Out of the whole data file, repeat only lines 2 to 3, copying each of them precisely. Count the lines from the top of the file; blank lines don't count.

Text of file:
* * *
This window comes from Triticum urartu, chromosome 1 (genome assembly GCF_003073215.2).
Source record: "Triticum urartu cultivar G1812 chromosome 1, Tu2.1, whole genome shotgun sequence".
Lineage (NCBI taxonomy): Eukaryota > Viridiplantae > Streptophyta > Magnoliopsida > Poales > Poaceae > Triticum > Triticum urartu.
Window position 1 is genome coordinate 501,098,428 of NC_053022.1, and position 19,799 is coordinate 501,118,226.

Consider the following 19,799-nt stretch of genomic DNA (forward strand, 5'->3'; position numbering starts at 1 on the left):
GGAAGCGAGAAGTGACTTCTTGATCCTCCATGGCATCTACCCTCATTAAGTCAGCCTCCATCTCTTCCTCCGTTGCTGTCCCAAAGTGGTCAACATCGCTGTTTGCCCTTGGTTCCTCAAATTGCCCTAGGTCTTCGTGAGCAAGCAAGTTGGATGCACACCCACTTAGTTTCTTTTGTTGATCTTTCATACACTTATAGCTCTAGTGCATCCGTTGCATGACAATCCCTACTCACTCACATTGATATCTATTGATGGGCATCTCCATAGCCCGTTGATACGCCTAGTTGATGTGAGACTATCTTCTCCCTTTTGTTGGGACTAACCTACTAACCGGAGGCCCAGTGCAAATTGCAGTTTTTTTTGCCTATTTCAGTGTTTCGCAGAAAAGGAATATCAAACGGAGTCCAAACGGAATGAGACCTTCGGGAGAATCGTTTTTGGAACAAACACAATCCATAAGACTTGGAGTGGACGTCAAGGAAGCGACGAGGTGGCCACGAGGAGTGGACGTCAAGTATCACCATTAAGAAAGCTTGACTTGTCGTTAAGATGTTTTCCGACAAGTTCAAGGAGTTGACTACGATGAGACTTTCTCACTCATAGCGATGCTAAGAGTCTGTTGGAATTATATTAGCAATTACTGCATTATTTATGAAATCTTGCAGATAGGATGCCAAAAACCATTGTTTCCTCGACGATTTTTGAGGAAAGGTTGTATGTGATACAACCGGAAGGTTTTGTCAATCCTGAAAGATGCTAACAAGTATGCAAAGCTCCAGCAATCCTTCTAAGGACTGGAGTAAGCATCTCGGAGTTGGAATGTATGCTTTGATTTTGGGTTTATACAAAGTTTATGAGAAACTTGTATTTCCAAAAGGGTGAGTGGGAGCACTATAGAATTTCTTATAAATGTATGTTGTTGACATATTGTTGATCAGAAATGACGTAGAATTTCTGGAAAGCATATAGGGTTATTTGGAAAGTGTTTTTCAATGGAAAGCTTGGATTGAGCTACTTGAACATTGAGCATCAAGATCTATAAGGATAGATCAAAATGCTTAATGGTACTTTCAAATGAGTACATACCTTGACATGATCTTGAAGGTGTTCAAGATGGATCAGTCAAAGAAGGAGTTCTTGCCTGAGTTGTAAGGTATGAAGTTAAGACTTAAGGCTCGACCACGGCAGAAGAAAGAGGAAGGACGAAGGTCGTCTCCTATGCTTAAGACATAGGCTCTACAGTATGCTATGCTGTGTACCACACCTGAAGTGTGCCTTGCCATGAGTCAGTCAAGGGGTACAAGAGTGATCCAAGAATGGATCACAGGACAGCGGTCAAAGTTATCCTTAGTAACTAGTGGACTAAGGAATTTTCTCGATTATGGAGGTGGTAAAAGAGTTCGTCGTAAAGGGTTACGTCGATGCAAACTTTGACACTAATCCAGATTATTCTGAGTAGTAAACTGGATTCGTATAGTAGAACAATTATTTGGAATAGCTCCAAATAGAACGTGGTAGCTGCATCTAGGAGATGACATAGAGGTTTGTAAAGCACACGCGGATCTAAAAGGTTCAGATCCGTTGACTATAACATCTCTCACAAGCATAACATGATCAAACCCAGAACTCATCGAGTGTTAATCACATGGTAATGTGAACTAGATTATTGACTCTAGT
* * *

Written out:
Source record: "Triticum urartu cultivar G1812 chromosome 1, Tu2.1, whole genome shotgun sequence".
Lineage (NCBI taxonomy): Eukaryota > Viridiplantae > Streptophyta > Magnoliopsida > Poales > Poaceae > Triticum > Triticum urartu.